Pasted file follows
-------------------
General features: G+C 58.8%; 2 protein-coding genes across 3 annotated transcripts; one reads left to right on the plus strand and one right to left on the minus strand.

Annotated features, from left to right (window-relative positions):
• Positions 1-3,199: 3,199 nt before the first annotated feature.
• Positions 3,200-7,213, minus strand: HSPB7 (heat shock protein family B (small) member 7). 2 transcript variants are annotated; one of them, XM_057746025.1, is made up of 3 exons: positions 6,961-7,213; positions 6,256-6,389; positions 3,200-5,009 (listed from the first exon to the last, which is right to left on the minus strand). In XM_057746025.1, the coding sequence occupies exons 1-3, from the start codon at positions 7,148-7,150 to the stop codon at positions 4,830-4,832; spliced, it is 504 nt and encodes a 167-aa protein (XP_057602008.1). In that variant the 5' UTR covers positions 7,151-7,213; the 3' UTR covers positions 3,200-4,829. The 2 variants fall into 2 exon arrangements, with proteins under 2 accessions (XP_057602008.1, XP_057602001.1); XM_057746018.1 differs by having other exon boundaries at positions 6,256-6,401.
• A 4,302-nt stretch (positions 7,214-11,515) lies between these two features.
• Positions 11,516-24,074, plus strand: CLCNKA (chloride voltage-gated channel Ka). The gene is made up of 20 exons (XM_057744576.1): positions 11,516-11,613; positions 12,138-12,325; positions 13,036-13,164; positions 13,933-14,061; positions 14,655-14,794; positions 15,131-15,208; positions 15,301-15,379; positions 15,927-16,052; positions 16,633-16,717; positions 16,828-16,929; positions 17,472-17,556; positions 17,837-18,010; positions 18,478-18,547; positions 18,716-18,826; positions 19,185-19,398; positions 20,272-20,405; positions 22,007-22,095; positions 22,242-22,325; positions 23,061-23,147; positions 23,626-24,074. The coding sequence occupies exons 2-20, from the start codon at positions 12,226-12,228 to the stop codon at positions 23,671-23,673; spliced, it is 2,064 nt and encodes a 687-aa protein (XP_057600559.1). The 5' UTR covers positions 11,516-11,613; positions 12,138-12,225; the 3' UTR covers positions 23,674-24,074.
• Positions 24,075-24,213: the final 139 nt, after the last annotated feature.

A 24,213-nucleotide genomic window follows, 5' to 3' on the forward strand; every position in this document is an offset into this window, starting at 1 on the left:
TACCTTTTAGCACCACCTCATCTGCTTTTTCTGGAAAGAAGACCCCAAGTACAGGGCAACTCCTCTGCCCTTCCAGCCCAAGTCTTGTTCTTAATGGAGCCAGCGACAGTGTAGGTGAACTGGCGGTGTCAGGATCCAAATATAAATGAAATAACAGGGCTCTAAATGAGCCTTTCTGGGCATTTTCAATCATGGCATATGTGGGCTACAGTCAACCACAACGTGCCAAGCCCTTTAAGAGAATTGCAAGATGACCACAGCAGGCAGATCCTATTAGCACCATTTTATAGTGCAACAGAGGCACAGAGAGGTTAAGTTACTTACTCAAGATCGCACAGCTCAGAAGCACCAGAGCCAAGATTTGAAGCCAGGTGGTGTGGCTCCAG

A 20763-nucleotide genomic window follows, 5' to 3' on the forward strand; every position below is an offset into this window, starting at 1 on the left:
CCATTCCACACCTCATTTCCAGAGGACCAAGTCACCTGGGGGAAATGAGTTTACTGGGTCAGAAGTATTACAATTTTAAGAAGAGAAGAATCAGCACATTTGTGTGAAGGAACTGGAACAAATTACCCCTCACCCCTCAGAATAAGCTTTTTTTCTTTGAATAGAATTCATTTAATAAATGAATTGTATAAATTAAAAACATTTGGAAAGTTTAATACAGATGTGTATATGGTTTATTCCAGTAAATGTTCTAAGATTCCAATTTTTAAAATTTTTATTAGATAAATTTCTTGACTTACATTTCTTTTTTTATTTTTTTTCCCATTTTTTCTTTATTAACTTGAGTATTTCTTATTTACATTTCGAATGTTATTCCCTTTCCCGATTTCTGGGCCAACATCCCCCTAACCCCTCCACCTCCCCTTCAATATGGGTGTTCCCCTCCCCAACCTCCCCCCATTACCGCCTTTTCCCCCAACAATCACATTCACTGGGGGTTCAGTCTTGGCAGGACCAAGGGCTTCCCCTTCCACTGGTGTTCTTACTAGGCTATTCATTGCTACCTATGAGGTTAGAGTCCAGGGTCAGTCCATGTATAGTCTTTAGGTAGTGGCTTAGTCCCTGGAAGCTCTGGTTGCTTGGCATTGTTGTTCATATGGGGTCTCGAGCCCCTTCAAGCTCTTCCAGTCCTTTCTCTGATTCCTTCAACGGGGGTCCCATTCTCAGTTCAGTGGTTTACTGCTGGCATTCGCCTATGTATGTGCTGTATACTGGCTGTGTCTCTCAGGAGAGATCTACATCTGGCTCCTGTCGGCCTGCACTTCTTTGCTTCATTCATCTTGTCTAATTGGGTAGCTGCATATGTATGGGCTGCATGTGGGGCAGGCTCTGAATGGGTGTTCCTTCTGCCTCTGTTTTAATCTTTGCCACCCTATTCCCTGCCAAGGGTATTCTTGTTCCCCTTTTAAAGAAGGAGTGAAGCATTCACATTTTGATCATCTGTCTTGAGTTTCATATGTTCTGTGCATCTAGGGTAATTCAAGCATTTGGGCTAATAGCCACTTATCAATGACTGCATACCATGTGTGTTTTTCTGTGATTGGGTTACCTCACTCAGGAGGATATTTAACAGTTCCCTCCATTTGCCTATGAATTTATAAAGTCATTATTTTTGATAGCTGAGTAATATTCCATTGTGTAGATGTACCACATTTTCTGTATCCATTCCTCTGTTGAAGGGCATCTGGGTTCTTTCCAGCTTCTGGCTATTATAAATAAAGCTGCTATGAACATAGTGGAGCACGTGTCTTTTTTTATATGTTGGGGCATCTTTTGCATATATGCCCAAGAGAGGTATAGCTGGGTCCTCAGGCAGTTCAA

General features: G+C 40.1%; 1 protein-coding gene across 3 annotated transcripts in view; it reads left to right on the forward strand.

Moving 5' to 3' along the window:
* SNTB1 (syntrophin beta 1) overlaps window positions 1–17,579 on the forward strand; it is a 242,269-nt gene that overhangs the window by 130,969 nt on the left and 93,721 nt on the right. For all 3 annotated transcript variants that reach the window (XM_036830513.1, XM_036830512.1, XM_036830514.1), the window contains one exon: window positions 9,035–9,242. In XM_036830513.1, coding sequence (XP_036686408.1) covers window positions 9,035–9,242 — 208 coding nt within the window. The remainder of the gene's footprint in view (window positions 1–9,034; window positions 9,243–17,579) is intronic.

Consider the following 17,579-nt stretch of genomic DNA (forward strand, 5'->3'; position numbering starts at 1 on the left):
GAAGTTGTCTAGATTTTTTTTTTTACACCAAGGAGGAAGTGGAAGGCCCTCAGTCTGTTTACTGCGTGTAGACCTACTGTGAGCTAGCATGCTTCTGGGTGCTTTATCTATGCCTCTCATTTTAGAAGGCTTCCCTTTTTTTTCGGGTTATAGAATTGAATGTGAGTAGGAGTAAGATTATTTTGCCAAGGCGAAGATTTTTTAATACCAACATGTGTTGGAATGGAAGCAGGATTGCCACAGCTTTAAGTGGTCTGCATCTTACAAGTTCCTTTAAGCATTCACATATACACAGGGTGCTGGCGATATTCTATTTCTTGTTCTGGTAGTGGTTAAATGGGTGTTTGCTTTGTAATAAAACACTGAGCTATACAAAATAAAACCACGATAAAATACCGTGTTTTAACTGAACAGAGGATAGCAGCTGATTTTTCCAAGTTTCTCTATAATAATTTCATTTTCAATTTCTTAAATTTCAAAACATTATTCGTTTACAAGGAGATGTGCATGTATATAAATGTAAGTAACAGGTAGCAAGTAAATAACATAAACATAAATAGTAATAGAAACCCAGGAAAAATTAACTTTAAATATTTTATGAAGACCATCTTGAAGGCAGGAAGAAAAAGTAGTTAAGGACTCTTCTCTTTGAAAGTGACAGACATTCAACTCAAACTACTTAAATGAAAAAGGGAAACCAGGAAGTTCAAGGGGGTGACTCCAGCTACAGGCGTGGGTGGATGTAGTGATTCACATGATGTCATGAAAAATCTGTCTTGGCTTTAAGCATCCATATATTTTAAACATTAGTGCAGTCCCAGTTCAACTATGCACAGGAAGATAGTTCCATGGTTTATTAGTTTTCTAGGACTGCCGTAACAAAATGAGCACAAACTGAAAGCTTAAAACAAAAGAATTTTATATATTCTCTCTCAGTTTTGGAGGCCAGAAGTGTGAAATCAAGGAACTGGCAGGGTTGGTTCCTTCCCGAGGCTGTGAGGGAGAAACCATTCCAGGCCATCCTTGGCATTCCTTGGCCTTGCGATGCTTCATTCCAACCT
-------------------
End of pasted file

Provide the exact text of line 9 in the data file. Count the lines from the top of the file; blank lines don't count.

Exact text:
TACCTTTTAGCACCACCTCATCTGCTTTTTCTGGAAAGAAGACCCCAAGTACAGGGCAACTCCTCTGCCCTTCCAGCCCAAGTCTTGTTCTTAATGGAGCCAGCGACAGTGTAGGTGAACTGGCGGTGTCAGGATCCAAATATAAATGAAATAACAGGGCTCTAAATGAGCCTTTCTGGGCATTTTCAATCATGGCATATGTGGGCTACAGTCAACCACAACGTGCCAAGCCCTTTAAGAGAATTGCAAGATGACCACAGCAGGCAGATCCTATTAGCACCATTTTATAGTGCAACAGAGGCACAGAGAGGTTAAGTTACTTACTCAAGATCGCACAGCTCAGAAGCACCAGAGCCAAGATTTGAAGCCAGGTGGTGTGGCTCCAG